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A Case of Mistaken Identity

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One of my colleagues recently showed me a PowerBook 145 whose "About This Macintosh" window claimed it was a PowerBook 140. "And," he said, "over there we've got another 145 that claims to be a PowerBook 170!" Sure enough, the two PowerBook 145s each claimed to be a different machine.

When I asked what was going on, a friendly technical support engineer at Apple explained the situation. Because System 7.0.1 was created before the PowerBook 145 was introduced, the software doesn't know how to recognize that model of Mac. (To be specific, the resource list containing strings for the names of all Macintosh models does not include the name of the 145.) So, System 7.0.1 identifies the 145 as the next closest model: a PowerBook 140.

So why did one of them claim to be a 170? The friendly engineer had an answer for that, too! He said that some PowerBook 145s that are sent to Apple for repair and require a daughterboard replacement are currently receiving PowerBook 170 daughterboards because of a shortage of 145 daughterboards. (The daughterboard is the circuit board attached to the PowerBook's main logic board that contains the processor chip and, in the machines that have them, the math coprocessor.) As a result, the machine's circuitry is, for all intents and purposes, that of a PowerBook 170, and it identifies itself as such. (The only difference, I believe, is then the machine's display and the name silkscreened on the front.)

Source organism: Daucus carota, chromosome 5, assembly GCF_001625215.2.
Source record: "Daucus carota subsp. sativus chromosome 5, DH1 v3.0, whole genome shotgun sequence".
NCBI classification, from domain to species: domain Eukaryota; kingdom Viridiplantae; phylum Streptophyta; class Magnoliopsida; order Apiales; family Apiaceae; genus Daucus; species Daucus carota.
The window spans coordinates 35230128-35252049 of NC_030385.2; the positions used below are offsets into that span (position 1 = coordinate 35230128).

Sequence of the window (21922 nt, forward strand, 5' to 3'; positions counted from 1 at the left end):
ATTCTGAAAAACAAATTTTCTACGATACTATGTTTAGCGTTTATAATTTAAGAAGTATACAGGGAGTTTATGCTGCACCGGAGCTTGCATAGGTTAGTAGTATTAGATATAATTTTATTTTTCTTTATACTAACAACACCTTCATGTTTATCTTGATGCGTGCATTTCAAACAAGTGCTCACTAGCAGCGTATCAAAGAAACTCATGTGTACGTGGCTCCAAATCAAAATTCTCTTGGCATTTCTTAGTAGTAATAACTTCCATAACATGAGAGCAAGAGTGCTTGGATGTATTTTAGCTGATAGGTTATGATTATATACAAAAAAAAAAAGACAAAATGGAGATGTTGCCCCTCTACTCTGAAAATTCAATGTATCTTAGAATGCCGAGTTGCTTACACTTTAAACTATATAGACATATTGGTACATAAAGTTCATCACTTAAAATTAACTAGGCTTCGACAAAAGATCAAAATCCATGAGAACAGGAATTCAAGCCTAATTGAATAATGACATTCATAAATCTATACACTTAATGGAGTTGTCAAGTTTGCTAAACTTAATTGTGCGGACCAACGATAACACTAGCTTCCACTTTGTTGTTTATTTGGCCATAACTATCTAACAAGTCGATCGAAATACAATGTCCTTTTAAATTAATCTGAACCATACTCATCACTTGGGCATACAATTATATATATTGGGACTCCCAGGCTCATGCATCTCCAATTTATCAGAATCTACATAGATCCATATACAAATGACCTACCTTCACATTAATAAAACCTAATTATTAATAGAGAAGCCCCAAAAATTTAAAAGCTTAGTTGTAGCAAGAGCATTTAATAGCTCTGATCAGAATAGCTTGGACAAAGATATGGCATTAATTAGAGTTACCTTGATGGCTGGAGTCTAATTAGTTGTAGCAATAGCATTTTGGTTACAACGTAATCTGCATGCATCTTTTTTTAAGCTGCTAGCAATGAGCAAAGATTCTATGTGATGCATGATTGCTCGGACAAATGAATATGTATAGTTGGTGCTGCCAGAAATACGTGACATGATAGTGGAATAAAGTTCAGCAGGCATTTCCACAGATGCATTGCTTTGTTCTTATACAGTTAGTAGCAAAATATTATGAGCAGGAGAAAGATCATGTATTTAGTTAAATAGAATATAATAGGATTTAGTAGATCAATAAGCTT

If your PowerBook 145 doesn't identify itself as such, now you know why! Note that System 7.1, released last week, does include a name resource for the PowerBook 145, so 145s running 7.1 do know their names, although 145s repaired with 170 daughterboards will still claim to be 170s. For you ResEdit jockeys out there, yes, you could modify the System file so that it would identify the 145, but modifying the System file is not recommended and what's the point?

Don't go breaking your 145 just so you can send it to Apple and get back something that thinks it's a 170. First of all, you wouldn't gain anything in terms of performance, and second, that shortage of 145 daughterboards might clear up at any time, and Apple will resume repairing the machines with the original components. Besides, if you are at all clumsy about it, you could end up footing a hefty repair bill.

Information from
Apple Computer, Inc.

 

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